How a data journalism project is tracking corruption in Colombia
A new visual guide will expose areas of corruption in Colombia, where misuse of funds, bribery and fraud are common.
The "Monitor de Corrupción" (or "Corruption Monitor") will give journalists and citizens the opportunity to digitally map reports of political misconduct. About 60 reports from journalists have been mapped since the project launched July 24. No citizen reports have been incorporated into the mix yet, but the map's administrative staff and journalists will confirm them once they are submitted.
"What makes our map unique in Colombia is our two-tiered reporting system that allows both journalists and citizens to submit reports about corruption in their communities, municipalities and on a broader scale, regionally and nationally," said Ronnie Lovler, a Knight International Journalism Fellow. Lovler created the mapping system with investigative journalism group Consejo de Redacción. The idea for the map grew out of a similar project of Knight International Journalism Fellow Jorge Luis Sierra.
Lovler said naming the map was a challenge, because it required a label that would be accurately descriptive in both Spanish and English. "Corruption Monitor" was translatable and is easy to find via search engines, she said.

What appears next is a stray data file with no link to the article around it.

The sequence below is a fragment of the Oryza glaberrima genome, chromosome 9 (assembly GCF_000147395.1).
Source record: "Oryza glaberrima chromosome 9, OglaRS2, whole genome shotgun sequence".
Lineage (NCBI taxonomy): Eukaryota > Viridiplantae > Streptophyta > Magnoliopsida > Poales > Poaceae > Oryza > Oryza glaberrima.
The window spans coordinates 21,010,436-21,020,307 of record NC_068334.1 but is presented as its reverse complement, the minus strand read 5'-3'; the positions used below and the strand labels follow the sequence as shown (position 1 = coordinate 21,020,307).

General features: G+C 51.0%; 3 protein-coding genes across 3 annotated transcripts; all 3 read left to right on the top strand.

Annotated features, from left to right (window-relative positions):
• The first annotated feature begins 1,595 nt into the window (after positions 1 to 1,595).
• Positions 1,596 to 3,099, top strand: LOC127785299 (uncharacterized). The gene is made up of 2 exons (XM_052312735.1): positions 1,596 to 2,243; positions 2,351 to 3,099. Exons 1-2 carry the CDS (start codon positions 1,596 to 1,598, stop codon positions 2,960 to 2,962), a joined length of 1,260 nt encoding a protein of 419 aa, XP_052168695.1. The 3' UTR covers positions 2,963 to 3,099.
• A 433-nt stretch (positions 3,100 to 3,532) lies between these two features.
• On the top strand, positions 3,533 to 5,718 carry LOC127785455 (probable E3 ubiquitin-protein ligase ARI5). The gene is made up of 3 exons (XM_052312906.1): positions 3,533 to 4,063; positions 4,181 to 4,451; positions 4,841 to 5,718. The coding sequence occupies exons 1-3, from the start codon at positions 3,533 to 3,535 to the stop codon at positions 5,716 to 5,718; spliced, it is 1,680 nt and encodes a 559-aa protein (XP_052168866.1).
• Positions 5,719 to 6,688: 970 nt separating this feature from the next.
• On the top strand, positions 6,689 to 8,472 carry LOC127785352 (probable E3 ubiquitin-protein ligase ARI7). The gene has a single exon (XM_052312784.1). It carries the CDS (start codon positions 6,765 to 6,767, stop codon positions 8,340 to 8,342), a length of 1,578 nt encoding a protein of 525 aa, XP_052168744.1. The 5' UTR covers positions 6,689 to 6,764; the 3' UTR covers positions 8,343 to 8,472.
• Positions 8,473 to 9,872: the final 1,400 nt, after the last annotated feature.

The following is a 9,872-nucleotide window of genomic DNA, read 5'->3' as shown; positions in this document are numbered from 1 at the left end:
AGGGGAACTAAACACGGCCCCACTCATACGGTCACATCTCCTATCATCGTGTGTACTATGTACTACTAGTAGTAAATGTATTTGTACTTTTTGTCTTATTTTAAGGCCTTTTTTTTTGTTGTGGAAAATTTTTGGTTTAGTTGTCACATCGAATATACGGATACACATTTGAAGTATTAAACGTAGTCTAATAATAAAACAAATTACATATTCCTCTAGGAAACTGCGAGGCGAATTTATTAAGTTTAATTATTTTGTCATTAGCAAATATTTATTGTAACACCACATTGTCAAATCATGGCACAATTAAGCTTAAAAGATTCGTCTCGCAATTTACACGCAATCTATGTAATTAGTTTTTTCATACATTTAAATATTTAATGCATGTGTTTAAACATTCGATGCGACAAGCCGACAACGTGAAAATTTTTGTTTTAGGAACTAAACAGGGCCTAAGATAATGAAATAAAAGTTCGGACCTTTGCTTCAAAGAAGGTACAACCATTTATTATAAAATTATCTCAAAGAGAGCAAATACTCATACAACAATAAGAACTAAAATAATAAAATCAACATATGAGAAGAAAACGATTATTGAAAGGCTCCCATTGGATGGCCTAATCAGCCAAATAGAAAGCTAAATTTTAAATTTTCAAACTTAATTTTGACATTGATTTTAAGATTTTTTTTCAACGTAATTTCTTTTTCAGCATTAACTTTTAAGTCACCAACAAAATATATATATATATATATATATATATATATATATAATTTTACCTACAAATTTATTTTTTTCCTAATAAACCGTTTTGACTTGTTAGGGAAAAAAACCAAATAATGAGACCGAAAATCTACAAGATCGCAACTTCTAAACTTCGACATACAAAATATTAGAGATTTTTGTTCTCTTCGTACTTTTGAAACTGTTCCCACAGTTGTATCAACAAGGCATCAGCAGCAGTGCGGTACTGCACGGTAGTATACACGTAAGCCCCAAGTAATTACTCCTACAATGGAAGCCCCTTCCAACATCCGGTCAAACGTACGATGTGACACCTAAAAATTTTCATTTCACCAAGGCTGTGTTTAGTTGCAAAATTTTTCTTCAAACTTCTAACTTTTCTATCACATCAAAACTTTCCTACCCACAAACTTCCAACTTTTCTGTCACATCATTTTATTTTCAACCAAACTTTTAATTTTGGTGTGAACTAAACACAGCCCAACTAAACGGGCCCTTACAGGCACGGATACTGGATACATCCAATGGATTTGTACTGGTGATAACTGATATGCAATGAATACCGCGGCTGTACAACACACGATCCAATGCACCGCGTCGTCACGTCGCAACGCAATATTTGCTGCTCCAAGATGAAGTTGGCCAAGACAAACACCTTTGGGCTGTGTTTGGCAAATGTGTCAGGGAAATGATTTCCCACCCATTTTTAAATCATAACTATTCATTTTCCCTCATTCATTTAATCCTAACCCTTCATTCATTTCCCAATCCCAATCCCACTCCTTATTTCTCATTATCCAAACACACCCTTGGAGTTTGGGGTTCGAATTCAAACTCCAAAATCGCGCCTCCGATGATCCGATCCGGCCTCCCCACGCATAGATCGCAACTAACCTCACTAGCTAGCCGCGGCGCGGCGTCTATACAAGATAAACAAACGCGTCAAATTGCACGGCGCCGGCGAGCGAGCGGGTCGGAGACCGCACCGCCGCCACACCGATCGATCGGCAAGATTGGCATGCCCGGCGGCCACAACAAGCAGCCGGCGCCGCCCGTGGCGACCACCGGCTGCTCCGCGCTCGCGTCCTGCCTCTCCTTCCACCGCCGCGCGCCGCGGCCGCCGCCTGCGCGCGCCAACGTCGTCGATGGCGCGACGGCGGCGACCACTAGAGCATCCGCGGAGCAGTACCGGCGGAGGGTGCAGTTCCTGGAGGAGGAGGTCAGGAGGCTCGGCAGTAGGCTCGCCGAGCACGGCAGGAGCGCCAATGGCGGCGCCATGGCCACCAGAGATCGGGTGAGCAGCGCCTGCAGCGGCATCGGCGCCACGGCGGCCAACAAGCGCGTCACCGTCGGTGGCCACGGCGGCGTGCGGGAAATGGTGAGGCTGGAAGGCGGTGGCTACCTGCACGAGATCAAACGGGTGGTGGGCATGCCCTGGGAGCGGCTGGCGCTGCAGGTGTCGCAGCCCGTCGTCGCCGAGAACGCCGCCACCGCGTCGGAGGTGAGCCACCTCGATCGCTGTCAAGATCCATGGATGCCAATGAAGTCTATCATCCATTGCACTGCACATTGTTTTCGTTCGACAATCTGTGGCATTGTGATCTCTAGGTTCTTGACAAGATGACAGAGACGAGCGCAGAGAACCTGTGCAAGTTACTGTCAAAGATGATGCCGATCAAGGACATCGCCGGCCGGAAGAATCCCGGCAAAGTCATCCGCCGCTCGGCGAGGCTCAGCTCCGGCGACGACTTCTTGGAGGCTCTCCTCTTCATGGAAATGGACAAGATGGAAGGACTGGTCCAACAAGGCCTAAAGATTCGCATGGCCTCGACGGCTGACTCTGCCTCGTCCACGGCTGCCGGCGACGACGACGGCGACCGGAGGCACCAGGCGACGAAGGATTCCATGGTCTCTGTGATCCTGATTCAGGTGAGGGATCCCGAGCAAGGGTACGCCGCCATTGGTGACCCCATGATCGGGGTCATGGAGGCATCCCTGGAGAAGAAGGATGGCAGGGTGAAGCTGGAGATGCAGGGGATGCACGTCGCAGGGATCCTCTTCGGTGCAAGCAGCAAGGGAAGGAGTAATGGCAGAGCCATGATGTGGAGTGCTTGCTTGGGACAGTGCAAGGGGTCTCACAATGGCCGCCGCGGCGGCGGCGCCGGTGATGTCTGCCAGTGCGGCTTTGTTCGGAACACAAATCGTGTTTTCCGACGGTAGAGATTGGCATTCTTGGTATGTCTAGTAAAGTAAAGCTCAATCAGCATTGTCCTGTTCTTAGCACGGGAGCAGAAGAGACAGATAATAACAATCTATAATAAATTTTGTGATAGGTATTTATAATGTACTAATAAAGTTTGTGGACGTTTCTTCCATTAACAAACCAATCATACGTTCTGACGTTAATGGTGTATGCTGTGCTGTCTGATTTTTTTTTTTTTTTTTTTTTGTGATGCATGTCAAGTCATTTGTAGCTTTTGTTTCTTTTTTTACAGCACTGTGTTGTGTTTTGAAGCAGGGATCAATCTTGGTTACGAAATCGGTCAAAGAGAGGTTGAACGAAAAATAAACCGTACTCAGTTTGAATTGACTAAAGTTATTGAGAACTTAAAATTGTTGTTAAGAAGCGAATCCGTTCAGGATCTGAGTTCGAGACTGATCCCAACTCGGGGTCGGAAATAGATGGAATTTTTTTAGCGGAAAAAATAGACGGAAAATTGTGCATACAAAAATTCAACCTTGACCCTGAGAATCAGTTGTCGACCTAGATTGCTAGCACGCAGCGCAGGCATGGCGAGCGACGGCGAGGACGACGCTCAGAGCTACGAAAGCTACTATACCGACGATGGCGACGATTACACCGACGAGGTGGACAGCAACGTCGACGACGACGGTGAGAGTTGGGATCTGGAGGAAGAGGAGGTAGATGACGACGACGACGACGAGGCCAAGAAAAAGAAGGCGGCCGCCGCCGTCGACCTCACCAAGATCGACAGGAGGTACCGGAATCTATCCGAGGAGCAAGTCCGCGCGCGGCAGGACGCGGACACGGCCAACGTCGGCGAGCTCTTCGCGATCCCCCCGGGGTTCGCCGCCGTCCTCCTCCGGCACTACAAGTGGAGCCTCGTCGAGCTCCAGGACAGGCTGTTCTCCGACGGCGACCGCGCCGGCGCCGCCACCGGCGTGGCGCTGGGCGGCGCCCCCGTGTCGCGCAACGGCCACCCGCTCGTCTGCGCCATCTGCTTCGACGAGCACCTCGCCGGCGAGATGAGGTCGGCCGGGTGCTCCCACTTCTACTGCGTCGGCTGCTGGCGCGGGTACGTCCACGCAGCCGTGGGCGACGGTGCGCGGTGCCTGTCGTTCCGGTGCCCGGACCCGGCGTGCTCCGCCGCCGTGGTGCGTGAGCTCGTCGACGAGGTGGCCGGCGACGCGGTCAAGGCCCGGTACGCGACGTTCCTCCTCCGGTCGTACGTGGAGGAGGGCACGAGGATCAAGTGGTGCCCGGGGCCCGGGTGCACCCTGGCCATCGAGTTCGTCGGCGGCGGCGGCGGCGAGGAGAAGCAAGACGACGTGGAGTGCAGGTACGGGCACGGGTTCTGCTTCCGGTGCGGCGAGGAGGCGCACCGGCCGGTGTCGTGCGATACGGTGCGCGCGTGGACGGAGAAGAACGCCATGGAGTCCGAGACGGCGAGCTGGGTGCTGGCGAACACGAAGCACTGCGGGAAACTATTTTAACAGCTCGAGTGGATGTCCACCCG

The fellow approached Consejo’s administrative staff with her idea in January. It was then presented by the executive board to the annual members' assembly in March. The team then established 11 categories of corruption and developed the system using the Ushahidi mapping platform.
The project is also supported by the offices of the United Nations Organization for the Coordination of Humanitarian Affairs in Colombia and the Javeriana University.
To encourage public participation in the project, Lovler will offer citizen journalists hands-on training in workshops beginning in August at La Patria newspaper in Manizales.
“From the Arab Spring through the defeat of the proposed judicial reform in Colombia, we have seen how citizen movements have regained their dominant role in the democratic debate,” said Fabio Posado, president of the Consejo de Redacción.